The one thing that every organism is expected to do is try and reproduce. When you see an organism give its life up so someone else might, it begs the question, why? Social animals, particularly the uber-social ones like bees and ants, have been the subject of the much research for this reason.
There is yet another organism that drawn attention for this reason. Soil myxamoebae are not too charismatic. The fruiting bodies (that you see in the pictures) that they form in one phase of their life-cycle look much like fungal sporangia. But they're quite different. A single fruiting body is made of many individual soil myxamoebae which have aggregated together. The stalk is made of dead amoebae and the 'fruit' on the top are living ones. The living ones will become spores and be dispersed and so the dead have died for anothers cause. A recent paper suggests that in some slime moulds there might be some interesting kin selection going on. Carl Zimmer the author of At the water's edges blogs here and has written a very nice post about them.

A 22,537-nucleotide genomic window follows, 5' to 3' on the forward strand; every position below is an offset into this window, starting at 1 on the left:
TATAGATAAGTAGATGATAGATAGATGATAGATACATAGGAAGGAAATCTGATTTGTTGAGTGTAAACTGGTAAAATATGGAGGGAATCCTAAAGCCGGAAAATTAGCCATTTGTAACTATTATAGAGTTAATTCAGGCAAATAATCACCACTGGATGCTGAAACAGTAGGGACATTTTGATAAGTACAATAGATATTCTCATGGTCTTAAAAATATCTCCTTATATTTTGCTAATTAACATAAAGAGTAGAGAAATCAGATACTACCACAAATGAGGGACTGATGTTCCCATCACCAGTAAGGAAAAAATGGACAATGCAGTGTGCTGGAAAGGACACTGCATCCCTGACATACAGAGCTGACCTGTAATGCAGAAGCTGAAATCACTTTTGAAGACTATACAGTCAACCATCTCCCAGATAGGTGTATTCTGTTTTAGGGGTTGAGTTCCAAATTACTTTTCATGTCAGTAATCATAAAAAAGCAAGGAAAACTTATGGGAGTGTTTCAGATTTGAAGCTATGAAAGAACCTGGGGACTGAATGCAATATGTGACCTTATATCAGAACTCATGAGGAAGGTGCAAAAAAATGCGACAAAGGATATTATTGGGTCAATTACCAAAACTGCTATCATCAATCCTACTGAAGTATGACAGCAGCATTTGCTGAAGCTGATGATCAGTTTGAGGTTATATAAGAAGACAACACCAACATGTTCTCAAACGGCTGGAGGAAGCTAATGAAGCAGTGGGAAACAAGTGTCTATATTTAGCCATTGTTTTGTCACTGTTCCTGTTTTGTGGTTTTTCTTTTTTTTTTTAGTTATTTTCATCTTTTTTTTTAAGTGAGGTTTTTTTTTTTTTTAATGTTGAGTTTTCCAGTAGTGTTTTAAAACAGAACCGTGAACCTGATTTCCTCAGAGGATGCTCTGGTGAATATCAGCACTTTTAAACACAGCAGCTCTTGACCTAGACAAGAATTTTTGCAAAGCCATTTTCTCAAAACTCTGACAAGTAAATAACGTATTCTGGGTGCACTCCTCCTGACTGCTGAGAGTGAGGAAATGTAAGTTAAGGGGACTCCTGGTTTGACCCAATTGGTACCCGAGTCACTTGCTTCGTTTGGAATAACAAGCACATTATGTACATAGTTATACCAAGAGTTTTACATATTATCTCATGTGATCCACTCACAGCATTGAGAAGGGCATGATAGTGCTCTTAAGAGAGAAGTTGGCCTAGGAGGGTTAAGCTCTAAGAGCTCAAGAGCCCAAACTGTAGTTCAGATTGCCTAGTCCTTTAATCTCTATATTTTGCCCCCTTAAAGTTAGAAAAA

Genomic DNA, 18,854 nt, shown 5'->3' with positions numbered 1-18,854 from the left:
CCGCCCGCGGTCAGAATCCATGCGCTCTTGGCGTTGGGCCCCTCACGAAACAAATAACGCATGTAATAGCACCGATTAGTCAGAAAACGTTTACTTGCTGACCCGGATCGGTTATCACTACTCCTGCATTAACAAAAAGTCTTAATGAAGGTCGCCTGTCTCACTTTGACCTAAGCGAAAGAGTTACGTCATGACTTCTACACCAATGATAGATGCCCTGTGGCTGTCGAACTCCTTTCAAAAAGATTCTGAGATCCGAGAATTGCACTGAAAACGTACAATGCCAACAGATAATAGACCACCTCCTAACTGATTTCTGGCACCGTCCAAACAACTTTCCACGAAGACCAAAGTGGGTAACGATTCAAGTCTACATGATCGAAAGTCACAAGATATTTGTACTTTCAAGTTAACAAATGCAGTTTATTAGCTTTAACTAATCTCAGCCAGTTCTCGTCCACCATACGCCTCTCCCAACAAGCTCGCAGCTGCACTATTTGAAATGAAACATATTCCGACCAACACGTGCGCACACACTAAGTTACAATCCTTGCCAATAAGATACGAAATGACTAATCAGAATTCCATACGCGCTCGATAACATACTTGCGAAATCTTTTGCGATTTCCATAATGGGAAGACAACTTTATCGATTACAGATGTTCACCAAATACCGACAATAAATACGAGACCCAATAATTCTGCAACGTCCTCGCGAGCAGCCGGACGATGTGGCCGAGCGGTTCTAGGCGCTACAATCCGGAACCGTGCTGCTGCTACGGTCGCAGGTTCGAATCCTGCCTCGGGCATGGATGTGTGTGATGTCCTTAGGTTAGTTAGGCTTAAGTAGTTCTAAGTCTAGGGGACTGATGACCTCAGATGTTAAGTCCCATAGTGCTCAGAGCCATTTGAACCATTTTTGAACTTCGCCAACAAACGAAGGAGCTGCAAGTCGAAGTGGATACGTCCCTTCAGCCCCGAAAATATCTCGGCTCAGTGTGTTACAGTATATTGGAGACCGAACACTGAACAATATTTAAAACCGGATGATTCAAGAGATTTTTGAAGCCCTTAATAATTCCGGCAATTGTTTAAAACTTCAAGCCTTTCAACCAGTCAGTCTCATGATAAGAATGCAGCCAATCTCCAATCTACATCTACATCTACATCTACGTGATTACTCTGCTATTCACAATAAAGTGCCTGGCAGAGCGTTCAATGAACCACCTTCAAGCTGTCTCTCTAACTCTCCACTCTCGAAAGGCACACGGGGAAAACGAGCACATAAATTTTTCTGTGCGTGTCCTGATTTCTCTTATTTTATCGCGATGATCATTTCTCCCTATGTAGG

The other interesting angle to Dictyostelium discoidieum is that the individuals here are single celled organisms. And they come together to form multicellular super-organisms! Some believe that they may hold some of the clues to the evolution of multicellularity.
The pictures were taken in this lab which works on them in IISc.